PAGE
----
His comments follow remarks by Archbishop Eamon Martin, who said that the taking of a life, whatever that stage in life, is “gravely morally wrong”.
Mr Howlin said that abortion and the eighth amendment was not a “black and white issue”.
“The Catholic Church has a clear view on this, and it is right and proper that the archbishop would express that, and that we should listen to it but we don’t live in a theocracy, the view of priests or bishops or imam is equal to any other citizen in this republic as we celebrate 100 years of the declaration of our republic,” Mr Howlin told RTÉ’s This Week.
“This is a very serious, very profound and difficult issue. I don’t think it’s a black and white issue, I think there are stories to be told of individual circumstances that we need in a republican sense to listen to and to come to a conclusion over.
“I voted against the eighth amendment as a young senator in 1983 because I thought always that an issue of this complexity and this difficulty should not be a black and white issue in the Constitution,” said Mr Howlin. “I think that view was right and I think this generation of Irish citizens are entitled to express their view on that and I hope that they will have the opportunity and I hope that we’ll have a very mature and very open — and to borrow a phrase from the bishop — a compassionate debate about that.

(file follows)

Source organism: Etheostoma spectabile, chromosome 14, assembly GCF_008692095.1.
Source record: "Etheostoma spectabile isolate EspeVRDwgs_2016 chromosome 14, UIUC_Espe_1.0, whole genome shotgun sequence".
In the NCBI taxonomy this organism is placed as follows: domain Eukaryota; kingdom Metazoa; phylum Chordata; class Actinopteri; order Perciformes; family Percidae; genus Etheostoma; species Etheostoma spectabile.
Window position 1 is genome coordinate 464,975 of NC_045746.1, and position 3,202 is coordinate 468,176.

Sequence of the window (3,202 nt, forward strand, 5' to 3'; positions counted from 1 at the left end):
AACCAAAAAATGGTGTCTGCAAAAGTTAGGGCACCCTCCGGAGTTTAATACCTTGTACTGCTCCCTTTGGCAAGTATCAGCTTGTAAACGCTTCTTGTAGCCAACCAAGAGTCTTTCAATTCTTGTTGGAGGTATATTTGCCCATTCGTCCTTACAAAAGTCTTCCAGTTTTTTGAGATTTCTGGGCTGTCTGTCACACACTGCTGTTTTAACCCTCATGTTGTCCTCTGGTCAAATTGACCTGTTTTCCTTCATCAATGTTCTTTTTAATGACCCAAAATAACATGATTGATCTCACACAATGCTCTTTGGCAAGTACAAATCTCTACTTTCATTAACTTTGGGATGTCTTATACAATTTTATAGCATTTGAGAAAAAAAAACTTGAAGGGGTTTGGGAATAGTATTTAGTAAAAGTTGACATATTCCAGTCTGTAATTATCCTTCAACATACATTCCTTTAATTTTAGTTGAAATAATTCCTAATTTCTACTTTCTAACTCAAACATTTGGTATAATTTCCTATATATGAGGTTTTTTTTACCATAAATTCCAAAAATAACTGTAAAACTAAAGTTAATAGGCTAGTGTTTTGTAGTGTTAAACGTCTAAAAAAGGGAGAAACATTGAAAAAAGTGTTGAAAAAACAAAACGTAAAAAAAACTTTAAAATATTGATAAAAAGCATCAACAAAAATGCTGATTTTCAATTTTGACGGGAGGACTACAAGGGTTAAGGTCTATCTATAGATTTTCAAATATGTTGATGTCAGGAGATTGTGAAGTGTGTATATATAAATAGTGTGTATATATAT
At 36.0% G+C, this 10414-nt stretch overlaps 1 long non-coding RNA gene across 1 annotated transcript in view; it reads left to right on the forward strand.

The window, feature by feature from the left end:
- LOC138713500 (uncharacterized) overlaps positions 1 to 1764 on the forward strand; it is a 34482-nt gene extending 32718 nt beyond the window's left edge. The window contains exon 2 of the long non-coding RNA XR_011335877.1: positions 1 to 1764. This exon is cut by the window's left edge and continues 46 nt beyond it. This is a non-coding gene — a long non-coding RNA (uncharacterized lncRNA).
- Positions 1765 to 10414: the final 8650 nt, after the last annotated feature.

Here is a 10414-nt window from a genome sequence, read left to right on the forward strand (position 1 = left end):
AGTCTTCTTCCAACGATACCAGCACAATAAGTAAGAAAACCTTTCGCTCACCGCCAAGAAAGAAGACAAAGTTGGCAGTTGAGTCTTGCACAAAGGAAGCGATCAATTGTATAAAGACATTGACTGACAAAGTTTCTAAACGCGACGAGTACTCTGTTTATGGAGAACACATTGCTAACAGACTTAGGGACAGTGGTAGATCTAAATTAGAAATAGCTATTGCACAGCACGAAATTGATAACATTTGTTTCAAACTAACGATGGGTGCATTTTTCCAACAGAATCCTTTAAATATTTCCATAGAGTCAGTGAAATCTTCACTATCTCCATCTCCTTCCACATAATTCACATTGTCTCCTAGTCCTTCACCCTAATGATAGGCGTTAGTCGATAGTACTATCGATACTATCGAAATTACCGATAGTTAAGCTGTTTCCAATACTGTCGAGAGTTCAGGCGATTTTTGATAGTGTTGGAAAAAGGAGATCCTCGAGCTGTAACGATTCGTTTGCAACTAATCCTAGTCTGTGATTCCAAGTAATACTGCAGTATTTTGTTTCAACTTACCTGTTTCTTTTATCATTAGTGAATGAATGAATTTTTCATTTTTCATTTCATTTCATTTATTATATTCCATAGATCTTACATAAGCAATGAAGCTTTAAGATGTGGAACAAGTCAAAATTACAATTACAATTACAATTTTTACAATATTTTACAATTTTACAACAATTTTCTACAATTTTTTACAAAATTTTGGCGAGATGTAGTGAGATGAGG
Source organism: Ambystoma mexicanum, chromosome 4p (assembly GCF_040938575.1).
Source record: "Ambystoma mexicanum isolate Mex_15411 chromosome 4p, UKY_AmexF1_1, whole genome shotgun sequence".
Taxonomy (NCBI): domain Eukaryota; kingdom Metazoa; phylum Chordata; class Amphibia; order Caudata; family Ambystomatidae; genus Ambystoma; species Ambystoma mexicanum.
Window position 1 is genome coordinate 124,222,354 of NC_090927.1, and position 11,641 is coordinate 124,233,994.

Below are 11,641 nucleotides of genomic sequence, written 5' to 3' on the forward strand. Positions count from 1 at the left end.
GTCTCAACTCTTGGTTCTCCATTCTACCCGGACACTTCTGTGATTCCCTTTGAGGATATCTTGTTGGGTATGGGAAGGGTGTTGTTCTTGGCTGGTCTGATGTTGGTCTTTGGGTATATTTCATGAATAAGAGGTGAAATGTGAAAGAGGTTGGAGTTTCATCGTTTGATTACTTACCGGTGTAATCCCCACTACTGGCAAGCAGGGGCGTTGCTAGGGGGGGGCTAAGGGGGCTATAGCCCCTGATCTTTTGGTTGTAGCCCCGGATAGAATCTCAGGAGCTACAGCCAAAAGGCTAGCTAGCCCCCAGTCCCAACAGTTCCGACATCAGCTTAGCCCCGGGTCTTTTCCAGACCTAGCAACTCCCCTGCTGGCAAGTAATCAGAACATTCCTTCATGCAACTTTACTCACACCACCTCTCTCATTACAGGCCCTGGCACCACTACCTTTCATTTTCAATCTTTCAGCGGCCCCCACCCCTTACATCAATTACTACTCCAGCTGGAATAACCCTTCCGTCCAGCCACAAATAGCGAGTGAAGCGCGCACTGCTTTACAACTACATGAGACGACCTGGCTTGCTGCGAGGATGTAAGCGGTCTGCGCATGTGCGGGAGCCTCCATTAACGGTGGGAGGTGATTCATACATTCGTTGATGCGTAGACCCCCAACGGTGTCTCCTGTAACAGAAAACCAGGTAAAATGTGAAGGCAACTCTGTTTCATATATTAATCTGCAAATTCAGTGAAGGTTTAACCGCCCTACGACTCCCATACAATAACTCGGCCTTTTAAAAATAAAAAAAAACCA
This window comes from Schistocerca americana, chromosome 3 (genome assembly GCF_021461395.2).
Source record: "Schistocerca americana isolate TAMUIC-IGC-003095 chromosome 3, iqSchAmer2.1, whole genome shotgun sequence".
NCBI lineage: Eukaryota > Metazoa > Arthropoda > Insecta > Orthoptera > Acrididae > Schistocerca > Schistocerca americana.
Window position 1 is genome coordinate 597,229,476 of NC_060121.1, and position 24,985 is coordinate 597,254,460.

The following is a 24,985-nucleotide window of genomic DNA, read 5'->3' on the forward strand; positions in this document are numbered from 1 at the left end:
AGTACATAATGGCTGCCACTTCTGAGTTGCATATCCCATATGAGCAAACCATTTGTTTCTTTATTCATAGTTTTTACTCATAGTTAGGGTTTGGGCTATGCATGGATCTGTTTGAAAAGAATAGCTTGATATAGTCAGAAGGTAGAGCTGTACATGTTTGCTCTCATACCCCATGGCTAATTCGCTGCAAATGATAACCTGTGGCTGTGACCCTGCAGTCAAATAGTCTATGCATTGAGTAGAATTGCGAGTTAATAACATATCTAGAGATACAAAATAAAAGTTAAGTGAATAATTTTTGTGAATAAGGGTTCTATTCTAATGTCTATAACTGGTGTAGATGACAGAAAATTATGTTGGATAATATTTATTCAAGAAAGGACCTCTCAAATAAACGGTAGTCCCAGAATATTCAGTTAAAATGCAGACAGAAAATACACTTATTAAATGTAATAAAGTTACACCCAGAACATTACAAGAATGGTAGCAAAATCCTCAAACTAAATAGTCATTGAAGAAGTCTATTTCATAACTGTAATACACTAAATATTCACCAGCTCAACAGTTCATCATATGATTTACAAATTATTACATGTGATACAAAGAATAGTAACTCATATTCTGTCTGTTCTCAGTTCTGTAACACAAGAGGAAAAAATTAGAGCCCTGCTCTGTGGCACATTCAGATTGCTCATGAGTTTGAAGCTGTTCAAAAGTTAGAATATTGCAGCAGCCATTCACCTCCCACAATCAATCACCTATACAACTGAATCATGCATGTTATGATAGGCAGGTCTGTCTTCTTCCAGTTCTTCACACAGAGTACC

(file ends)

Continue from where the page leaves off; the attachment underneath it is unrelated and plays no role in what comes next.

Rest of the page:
“I have dealt in my own clinics with people who have been raped and ended up pregnant as a result, or pregnant as a result of incest... all cases where women’s health are profoundly affected by pregnancy.
“These are real hard choices for individuals, and to talk in terms of compassion at a very long distance from that pain, I think is not right.
“Our long-standing view is that an issue of this complexity should not be dealt with in the constitution, a couple of lines.
“The Labour Party position is in the case of fatal foetal abnormality, of pregnancy by rape or incest or where there is a threat to the health of a mother, that option should be available in the discussion between an individual woman and her clinicians,” Mr Howlin said.
Yesterday was the Catholic Church’s ‘Day For Life’, and Archbishop Martin called for the retention of the eighth amendment.
“Demands to quash and abolish this amendment go against the good news that the life of every person is sacred and inviolable, irrespective of the stage or state of that life — from the first moment of conception until the moment of natural death,” he said.